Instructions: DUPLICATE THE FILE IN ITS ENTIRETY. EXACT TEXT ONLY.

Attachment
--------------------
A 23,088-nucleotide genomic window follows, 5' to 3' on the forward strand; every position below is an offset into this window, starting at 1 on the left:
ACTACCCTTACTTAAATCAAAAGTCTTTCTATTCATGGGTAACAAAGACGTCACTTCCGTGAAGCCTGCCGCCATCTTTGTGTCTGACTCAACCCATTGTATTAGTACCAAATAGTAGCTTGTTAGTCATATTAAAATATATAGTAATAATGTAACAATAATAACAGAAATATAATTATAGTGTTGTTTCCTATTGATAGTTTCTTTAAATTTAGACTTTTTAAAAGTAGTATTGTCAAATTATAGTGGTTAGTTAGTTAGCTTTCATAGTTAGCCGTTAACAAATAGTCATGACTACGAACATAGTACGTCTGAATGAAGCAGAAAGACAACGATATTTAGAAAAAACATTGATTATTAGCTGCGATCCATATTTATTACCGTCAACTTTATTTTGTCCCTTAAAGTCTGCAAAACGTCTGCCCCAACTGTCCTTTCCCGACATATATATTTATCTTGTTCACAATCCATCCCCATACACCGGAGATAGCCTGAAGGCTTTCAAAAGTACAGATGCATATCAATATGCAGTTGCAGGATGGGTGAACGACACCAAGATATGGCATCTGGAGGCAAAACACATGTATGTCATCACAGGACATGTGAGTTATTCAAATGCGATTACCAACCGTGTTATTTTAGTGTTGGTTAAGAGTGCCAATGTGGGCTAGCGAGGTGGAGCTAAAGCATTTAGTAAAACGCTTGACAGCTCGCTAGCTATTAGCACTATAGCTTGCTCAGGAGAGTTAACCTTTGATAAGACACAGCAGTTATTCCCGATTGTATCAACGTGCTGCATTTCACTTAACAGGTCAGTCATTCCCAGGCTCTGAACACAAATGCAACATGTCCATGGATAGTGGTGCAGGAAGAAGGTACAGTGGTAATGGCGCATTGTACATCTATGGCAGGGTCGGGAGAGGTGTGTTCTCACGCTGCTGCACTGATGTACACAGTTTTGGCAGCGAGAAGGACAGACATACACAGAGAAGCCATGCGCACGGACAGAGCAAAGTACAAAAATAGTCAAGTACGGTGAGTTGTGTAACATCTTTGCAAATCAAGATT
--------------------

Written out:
A 23,088-nucleotide genomic window follows, 5' to 3' on the forward strand; every position below is an offset into this window, starting at 1 on the left:
ACTACCCTTACTTAAATCAAAAGTCTTTCTATTCATGGGTAACAAAGACGTCACTTCCGTGAAGCCTGCCGCCATCTTTGTGTCTGACTCAACCCATTGTATTAGTACCAAATAGTAGCTTGTTAGTCATATTAAAATATATAGTAATAATGTAACAATAATAACAGAAATATAATTATAGTGTTGTTTCCTATTGATAGTTTCTTTAAATTTAGACTTTTTAAAAGTAGTATTGTCAAATTATAGTGGTTAGTTAGTTAGCTTTCATAGTTAGCCGTTAACAAATAGTCATGACTACGAACATAGTACGTCTGAATGAAGCAGAAAGACAACGATATTTAGAAAAAACATTGATTATTAGCTGCGATCCATATTTATTACCGTCAACTTTATTTTGTCCCTTAAAGTCTGCAAAACGTCTGCCCCAACTGTCCTTTCCCGACATATATATTTATCTTGTTCACAATCCATCCCCATACACCGGAGATAGCCTGAAGGCTTTCAAAAGTACAGATGCATATCAATATGCAGTTGCAGGATGGGTGAACGACACCAAGATATGGCATCTGGAGGCAAAACACATGTATGTCATCACAGGACATGTGAGTTATTCAAATGCGATTACCAACCGTGTTATTTTAGTGTTGGTTAAGAGTGCCAATGTGGGCTAGCGAGGTGGAGCTAAAGCATTTAGTAAAACGCTTGACAGCTCGCTAGCTATTAGCACTATAGCTTGCTCAGGAGAGTTAACCTTTGATAAGACACAGCAGTTATTCCCGATTGTATCAACGTGCTGCATTTCACTTAACAGGTCAGTCATTCCCAGGCTCTGAACACAAATGCAACATGTCCATGGATAGTGGTGCAGGAAGAAGGTACAGTGGTAATGGCGCATTGTACATCTATGGCAGGGTCGGGAGAGGTGTGTTCTCACGCTGCTGCACTGATGTACACAGTTTTGGCAGCGAGAAGGACAGACATACACAGAGAAGCCATGCGCACGGACAGAGCAAAGTACAAAAATAGTCAAGTACGGTGAGTTGTGTAACATCTTTGCAAATCAAGATT